Last month I reviewed Armada, by Earnest Cline. Though I liked it, I felt it was seriously flawed in a number of ways, and undermined its own dramatic tension through its overuse of meta techniques and pop culture references. But it did make me curious about Cline’s earlier work, Ready Player One—a book that seems to be universally loved.
In a way, I’m glad I read Armada first. If I hadn’t, I think I would have been questioning my reaction to the novel. I might have assumed I simply had Cline Overload or something, and would have tried to make excuses for the problems I had with it.
I say this because Ready Player One uses almost all the same techniques as Armada, except here it works almost flawlessly.
Both books use a first person narrative to tell the story of a young man on the cusp of graduating high school, who is thrust into extraordinary circumstances where the stakes are high and they feel completely out of their depth. Honestly, the protagonists of each book are somewhat interchangeable, with only some changes to their background and family situations. Their personalities, however, are still similar.
Both books also make heavy use of geeky cultural references and meta literary techniques. What makes it work here, however, has a lot to do with it setting. Set in a dystopian 2044, RPO centers around a race to find the ultimate video game Easter egg.
With the world suffering from a major energy crisis, economic stagnation and your general Cyberpunk level haves and (mostly) have-nots, most people find escape in a massively multiplayer virtual reality world known as the Oasis, which is far beyond any VR or MMORPG we have now—but are familiar enough to us in how they work that it’s not hard at all to imagine getting there from here. And just about everyone in the world uses it.
When the creator of the Oasis, James Halliday, passes away, his will is in fact a contest: his entire fortune will be left to the person who discovers the keys he’s hidden within the VR world, which will unlock his hidden Easter egg. His fortune is worth countless billions.
This is where all the cultural references come in. Halliday was obsessed with the culture of his youth, the 80s and 90s, and had been into everything geeky: books, movies, video games, pen and paper RPGs, you name it. His entire puzzle revolves around this knowledge. Those searching for the keys end up studying everything he enjoyed growing up, looking for clues.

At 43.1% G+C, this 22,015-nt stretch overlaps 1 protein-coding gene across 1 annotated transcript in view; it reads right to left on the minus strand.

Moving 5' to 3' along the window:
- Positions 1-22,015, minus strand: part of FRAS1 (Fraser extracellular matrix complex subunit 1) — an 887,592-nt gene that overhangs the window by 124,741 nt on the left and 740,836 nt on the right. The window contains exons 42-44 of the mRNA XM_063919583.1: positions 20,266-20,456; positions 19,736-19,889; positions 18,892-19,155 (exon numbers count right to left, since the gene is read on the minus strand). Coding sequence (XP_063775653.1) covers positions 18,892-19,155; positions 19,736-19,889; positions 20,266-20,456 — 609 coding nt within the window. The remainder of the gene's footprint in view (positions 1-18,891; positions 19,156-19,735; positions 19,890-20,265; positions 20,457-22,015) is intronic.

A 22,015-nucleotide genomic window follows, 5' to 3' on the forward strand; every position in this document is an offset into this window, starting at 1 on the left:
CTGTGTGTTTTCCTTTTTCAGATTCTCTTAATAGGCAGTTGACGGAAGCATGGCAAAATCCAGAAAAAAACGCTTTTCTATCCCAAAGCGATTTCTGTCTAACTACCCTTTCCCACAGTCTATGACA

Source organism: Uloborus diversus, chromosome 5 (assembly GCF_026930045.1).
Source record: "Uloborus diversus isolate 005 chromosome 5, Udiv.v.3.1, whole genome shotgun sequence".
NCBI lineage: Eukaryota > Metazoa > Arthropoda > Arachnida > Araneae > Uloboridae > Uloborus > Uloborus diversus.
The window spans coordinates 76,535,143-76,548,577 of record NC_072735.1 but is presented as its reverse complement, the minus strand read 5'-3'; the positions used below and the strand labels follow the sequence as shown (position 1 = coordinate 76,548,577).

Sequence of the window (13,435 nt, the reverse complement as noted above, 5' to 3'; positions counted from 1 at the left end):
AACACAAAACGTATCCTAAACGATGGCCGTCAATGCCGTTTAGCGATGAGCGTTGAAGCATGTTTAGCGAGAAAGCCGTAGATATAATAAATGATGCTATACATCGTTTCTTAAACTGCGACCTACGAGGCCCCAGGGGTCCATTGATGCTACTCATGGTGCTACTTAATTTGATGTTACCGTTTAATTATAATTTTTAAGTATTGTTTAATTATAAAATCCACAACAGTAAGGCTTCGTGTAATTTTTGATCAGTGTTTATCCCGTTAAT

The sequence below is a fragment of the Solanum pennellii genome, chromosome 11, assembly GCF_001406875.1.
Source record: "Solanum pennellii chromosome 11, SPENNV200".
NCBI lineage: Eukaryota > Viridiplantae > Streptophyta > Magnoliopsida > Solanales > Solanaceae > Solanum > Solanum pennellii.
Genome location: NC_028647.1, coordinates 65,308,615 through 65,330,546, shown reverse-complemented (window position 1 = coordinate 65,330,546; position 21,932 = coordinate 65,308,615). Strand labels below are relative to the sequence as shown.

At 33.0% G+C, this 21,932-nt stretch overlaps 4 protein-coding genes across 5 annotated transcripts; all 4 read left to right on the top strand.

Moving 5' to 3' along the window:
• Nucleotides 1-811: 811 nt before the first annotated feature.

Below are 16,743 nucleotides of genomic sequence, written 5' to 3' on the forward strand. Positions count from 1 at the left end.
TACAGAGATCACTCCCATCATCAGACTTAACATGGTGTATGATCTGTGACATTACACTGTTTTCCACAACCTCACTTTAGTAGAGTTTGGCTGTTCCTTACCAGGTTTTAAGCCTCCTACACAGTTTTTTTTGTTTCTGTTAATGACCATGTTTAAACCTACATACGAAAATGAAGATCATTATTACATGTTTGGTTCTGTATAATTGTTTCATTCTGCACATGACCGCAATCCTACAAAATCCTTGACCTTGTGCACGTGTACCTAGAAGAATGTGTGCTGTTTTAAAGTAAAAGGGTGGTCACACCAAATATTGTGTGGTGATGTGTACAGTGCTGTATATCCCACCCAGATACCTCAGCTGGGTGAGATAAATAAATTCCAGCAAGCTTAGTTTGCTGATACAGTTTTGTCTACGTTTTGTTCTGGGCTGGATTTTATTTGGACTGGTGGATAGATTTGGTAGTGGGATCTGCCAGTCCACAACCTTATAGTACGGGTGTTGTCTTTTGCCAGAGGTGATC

As a result, the world experiences a kind of mass cultural nostalgia kick, where everything old is new again. This explains all the cultural references that will be thrown at the reader between the book’s covers, especially since it’s being told through the eyes of one of its obsessive treasure hunters.
Five years later, with even the first key not yet discovered, and interest in the hunt is dying off except for the most obsessive of gunters (“egg hunters”), when our hero, Wade Watts, has an epiphany in Latin class, and manages to find the first key…
Unlike Armada, there is something about this story that resonates as true to the reader, and I think that comes from the fact that it’s set in the future. Armada was set in the present, but to make its logic work, it also required a mental rewriting of our past. Fun as an idea, but increasingly hard to buy into as the story progresses. For me, it killed the verisimilitude.
But having it used as the future looking back at the past? That works, in part because many adults are kind of doing that already, and partly because we’ve always cut SF slack when it comes to its views of the future. I had no problem buying into this world. In some ways it even feels prophetic, not for the retro nostalgia elements, but the fractured world where everyone, even the homeless, try to escape to the Oasis.
However, both Ready Player One and Armada have one slightly uncomfortable story element in common. The love interest in each feels like a trophy. Don’t get me wrong, they are not perky blonde cheerleaders. They are presented as strong and capable—in some ways even more capable than the hero. They dress unconventionally or have realistic rather than idealized bodies.
But even as the heroes praise these women for being different, it’s still in an objectifying way. As one critic pointed out, just because they don’t look like a Barbie doll doesn’t mean they’re not being treated like one. Their interactions play out in a quirky, abrasive, yet somehow idealized way—as if it’s a guy’s daydream of how such conversations would unfold, rather than reality.
To be fair, the heroes are teenagers, and teens are, as a rule, stupid. Male teens doubly so. But this to me feels more like a failing of the author. In creating this fantastic blend of modern science-fiction and retro memory lane, I feel he might be blinded by his own nostalgia when it comes to relationships.
If he ever decides to write Ready Player Two, he should consider writing it from the perspective of a woman instead.
As a fan of Virtual Reality, I think you might enjoy this video by Extra Credits, part of their Extra Sci-Fi series. Check them out: